This growth in buyer inquiries is predominantly driven by the first-time buyer and second-stepper sectors, with demand in these segments surpassing pre-pandemic levels by 6% and 3% respectively.


However, there are indications of over-optimism in the top-of-the-ladder sector, where prices have been rising the fastest this month, despite a 1% lower buyer demand compared to pre-pandemic levels.

The record-breaking prices witnessed this month strongly indicate sellers' confidence in the market, according to Tim Bannister, Rightmove's Director of Property Science.

He suggests this confidence is substantiated by the activity levels and the limited availability of properties for sale, particularly in certain segments of the market. At the top end, sellers with more discretion may be inclined to set higher prices and wait for the right buyer.

However, he also states: "More discretionary sellers at the top-end may be prepared to price high and wait for the right buyer, and whilst it is positive that they appear to feel no financial pressure to sell, the data suggests that some sellers in this sector will need to price more competitively if they want to find a buyer in the current market".

I’m buying/selling a house, what do I need to know?

Rightmove's data show that although properties in the largest-homes sector are still selling at a faster pace than in 2019, the average time it takes to secure a sale has increased significantly. Currently, it takes an average of 67 days to agree on a sale in this sector, nearly double the 35-day average at the same time last year.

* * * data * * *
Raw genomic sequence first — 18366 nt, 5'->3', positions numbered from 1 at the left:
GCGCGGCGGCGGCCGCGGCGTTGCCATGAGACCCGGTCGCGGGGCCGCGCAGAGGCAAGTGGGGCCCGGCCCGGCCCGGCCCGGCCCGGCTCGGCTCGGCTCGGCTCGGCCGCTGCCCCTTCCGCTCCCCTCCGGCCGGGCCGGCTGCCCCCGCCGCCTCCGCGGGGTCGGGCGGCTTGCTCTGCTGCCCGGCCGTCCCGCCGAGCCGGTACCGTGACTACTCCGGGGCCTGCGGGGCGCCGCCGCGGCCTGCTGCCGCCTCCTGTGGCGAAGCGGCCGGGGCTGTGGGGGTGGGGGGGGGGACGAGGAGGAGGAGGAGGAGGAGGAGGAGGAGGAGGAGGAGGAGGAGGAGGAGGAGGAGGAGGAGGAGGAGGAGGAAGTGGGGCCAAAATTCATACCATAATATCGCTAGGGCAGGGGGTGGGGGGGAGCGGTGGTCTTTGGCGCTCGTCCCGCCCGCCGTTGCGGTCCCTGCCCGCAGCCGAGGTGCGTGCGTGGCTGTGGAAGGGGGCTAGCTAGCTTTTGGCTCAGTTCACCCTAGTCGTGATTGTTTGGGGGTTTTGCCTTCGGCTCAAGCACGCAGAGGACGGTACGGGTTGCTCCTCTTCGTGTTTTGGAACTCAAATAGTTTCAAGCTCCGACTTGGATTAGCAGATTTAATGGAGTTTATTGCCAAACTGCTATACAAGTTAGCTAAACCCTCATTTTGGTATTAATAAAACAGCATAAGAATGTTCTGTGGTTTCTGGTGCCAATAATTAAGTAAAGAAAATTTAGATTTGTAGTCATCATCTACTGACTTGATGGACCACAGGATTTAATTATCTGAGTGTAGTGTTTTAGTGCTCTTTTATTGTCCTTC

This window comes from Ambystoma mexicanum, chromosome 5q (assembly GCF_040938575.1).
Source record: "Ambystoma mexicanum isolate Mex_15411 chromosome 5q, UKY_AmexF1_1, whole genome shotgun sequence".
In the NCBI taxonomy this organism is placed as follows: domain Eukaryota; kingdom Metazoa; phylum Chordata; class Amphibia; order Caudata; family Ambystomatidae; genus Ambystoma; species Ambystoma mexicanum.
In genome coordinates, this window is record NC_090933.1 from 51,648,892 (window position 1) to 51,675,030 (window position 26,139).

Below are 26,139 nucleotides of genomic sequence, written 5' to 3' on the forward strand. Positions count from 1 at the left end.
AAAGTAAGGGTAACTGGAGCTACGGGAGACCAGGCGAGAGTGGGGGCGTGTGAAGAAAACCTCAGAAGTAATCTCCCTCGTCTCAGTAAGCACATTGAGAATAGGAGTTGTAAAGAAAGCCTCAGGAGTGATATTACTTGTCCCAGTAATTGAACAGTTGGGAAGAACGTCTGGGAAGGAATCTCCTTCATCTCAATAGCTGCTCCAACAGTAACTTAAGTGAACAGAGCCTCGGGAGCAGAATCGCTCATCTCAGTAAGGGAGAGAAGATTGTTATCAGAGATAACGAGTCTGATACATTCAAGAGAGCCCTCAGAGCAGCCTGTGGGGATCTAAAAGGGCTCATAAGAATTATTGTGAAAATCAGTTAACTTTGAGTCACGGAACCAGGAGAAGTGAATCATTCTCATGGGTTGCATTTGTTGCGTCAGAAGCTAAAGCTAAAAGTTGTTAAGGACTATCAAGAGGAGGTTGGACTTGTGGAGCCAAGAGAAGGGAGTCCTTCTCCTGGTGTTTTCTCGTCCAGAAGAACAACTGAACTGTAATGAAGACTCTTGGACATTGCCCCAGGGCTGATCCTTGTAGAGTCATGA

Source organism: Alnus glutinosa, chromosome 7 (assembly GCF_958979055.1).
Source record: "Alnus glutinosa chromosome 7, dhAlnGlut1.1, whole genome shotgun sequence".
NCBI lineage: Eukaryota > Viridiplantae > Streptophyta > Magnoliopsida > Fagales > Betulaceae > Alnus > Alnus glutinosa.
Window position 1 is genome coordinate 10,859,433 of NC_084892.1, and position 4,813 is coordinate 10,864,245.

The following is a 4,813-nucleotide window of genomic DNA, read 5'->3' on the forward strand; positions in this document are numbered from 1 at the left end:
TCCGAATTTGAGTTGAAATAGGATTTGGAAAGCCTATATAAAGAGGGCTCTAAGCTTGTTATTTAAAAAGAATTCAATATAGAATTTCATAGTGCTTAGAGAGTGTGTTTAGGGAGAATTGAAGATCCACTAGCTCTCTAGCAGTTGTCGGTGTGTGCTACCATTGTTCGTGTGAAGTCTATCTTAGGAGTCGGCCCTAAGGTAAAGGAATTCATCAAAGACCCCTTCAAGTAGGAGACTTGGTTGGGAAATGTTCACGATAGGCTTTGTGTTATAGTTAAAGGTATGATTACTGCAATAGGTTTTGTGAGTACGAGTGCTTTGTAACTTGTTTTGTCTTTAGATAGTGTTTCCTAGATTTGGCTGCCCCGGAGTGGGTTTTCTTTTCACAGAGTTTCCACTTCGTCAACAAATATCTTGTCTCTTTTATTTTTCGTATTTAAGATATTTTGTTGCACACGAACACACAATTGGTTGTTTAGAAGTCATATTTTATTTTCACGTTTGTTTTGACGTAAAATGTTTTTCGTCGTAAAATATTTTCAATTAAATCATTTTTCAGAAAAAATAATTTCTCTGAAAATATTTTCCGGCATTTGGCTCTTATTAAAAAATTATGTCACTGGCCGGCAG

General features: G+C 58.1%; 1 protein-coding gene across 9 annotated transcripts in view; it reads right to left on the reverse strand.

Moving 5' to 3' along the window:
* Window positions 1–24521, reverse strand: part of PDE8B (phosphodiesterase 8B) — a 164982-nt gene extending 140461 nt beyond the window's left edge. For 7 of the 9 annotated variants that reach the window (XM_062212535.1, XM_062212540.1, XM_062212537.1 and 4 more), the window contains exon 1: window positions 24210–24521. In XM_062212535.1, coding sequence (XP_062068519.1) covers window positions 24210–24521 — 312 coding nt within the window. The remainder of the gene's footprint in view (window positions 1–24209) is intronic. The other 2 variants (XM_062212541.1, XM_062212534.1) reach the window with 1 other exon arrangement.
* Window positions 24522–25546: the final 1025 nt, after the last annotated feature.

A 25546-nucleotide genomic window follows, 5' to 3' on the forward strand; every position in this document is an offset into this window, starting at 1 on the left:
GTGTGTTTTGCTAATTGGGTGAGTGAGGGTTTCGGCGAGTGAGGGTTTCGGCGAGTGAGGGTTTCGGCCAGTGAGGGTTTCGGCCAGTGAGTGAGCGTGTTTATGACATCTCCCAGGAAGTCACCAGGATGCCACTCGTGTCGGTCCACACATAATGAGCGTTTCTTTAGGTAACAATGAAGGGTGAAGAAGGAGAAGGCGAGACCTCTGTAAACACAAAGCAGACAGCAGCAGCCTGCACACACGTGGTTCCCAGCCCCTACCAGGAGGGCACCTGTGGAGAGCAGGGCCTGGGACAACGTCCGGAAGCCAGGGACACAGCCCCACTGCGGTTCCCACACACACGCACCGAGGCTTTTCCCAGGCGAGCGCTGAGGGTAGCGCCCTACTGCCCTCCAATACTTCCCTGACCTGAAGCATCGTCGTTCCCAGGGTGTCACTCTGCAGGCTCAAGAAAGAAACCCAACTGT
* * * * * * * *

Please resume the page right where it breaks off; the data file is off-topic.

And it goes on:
This increase in time taken to find a buyer is most pronounced in the second-stepper properties, which now require an average of 52 days compared to 28 days last year, and first-time buyer properties, which now take 53 days, up from 35 days a year ago.

Additionally, the recent slowdown in consumer price inflation was not as significant as anticipated, leading to increased expectations for future Bank Rate increases, according to Nationwide.

This suggests that the peak Bank Rate could reach around 5.5%, higher than the previously expected peak of around 4.5%. As a result, mortgage rates could rise, potentially dampening housing market activity.

For buyers, the stamp duty cut announced within the mini-budget in September 2022 means that the threshold for stamp duty exemption in England and Northern Ireland has been lifted from £125,000 to £250,000.

For first-time buyers, who previously paid no stamp duty on the first £300,000, that figure has gone to £425,000.

By Joseph Mullane Contributions from Jack Woodfield  https://www.homebuilding.co.uk/news/house-prices